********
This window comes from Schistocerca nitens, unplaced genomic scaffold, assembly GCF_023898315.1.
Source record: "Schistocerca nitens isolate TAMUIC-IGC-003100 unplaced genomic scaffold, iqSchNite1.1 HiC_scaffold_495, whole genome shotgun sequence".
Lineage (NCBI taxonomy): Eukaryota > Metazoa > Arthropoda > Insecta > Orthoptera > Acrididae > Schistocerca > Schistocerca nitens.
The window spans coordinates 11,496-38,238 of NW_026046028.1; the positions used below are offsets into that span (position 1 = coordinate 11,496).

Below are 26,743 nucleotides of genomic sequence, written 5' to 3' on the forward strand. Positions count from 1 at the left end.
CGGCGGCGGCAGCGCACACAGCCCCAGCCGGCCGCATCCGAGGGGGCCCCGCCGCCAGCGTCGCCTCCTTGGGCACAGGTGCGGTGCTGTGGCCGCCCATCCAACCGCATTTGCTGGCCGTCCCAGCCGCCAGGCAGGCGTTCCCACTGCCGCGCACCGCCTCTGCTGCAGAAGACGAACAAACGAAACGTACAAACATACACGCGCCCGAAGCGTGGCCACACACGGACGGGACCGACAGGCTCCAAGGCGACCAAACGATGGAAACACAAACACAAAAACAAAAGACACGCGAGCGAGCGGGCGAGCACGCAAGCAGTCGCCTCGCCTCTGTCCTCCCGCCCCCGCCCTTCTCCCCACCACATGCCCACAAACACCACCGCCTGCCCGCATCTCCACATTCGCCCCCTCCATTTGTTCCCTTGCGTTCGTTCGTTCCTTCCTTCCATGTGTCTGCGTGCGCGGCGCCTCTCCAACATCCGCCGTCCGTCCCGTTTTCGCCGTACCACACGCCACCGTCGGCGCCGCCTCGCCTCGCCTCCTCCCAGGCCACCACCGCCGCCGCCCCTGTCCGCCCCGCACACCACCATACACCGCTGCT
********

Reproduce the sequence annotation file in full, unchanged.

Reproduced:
This window comes from Schistocerca nitens, unplaced genomic scaffold, assembly GCF_023898315.1.
Source record: "Schistocerca nitens isolate TAMUIC-IGC-003100 unplaced genomic scaffold, iqSchNite1.1 HiC_scaffold_495, whole genome shotgun sequence".
Lineage (NCBI taxonomy): Eukaryota > Metazoa > Arthropoda > Insecta > Orthoptera > Acrididae > Schistocerca > Schistocerca nitens.
The window spans coordinates 11,496-38,238 of NW_026046028.1; the positions used below are offsets into that span (position 1 = coordinate 11,496).

Below are 26,743 nucleotides of genomic sequence, written 5' to 3' on the forward strand. Positions count from 1 at the left end.
CGGCGGCGGCAGCGCACACAGCCCCAGCCGGCCGCATCCGAGGGGGCCCCGCCGCCAGCGTCGCCTCCTTGGGCACAGGTGCGGTGCTGTGGCCGCCCATCCAACCGCATTTGCTGGCCGTCCCAGCCGCCAGGCAGGCGTTCCCACTGCCGCGCACCGCCTCTGCTGCAGAAGACGAACAAACGAAACGTACAAACATACACGCGCCCGAAGCGTGGCCACACACGGACGGGACCGACAGGCTCCAAGGCGACCAAACGATGGAAACACAAACACAAAAACAAAAGACACGCGAGCGAGCGGGCGAGCACGCAAGCAGTCGCCTCGCCTCTGTCCTCCCGCCCCCGCCCTTCTCCCCACCACATGCCCACAAACACCACCGCCTGCCCGCATCTCCACATTCGCCCCCTCCATTTGTTCCCTTGCGTTCGTTCGTTCCTTCCTTCCATGTGTCTGCGTGCGCGGCGCCTCTCCAACATCCGCCGTCCGTCCCGTTTTCGCCGTACCACACGCCACCGTCGGCGCCGCCTCGCCTCGCCTCCTCCCAGGCCACCACCGCCGCCGCCCCTGTCCGCCCCGCACACCACCATACACCGCTGCT